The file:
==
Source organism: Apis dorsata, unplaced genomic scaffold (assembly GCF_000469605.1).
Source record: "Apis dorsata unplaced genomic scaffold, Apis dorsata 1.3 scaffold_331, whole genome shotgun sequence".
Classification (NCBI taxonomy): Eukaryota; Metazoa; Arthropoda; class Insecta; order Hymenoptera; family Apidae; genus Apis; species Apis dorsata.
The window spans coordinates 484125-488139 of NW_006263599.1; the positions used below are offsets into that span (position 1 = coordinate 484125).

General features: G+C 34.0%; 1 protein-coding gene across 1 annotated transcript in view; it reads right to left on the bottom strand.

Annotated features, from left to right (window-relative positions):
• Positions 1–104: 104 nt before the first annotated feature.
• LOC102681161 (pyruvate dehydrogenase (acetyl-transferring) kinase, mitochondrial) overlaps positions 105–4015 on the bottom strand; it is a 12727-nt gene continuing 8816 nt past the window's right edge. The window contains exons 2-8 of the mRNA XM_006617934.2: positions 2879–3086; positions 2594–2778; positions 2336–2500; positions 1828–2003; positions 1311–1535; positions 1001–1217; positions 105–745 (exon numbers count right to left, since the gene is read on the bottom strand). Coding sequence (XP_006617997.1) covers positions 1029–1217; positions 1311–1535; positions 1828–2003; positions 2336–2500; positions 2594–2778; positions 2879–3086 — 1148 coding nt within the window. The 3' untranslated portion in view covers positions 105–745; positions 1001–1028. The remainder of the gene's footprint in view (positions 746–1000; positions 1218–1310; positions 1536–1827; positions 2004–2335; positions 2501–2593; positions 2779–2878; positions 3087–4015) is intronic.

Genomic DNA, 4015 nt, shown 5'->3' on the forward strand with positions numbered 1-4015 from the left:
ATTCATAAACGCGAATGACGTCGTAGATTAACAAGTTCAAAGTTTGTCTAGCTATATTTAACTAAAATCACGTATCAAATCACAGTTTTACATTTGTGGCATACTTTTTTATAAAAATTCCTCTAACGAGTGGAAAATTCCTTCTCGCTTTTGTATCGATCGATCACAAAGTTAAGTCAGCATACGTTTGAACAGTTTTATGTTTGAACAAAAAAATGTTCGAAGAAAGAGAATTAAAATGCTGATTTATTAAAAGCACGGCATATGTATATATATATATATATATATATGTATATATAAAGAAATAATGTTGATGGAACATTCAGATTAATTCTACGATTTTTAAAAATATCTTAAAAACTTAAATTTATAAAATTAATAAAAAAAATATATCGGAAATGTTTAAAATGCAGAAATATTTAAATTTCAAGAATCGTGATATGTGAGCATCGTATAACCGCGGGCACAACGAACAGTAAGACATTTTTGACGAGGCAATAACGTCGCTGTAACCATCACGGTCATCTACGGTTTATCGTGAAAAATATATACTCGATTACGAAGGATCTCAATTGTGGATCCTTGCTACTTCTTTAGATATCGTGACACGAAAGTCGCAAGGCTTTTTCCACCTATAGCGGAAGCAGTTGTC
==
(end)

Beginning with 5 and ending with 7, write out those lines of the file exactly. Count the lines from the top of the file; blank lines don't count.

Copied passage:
General features: G+C 34.0%; 1 protein-coding gene across 1 annotated transcript in view; it reads right to left on the bottom strand.

Annotated features, from left to right (window-relative positions):
• Positions 1–104: 104 nt before the first annotated feature.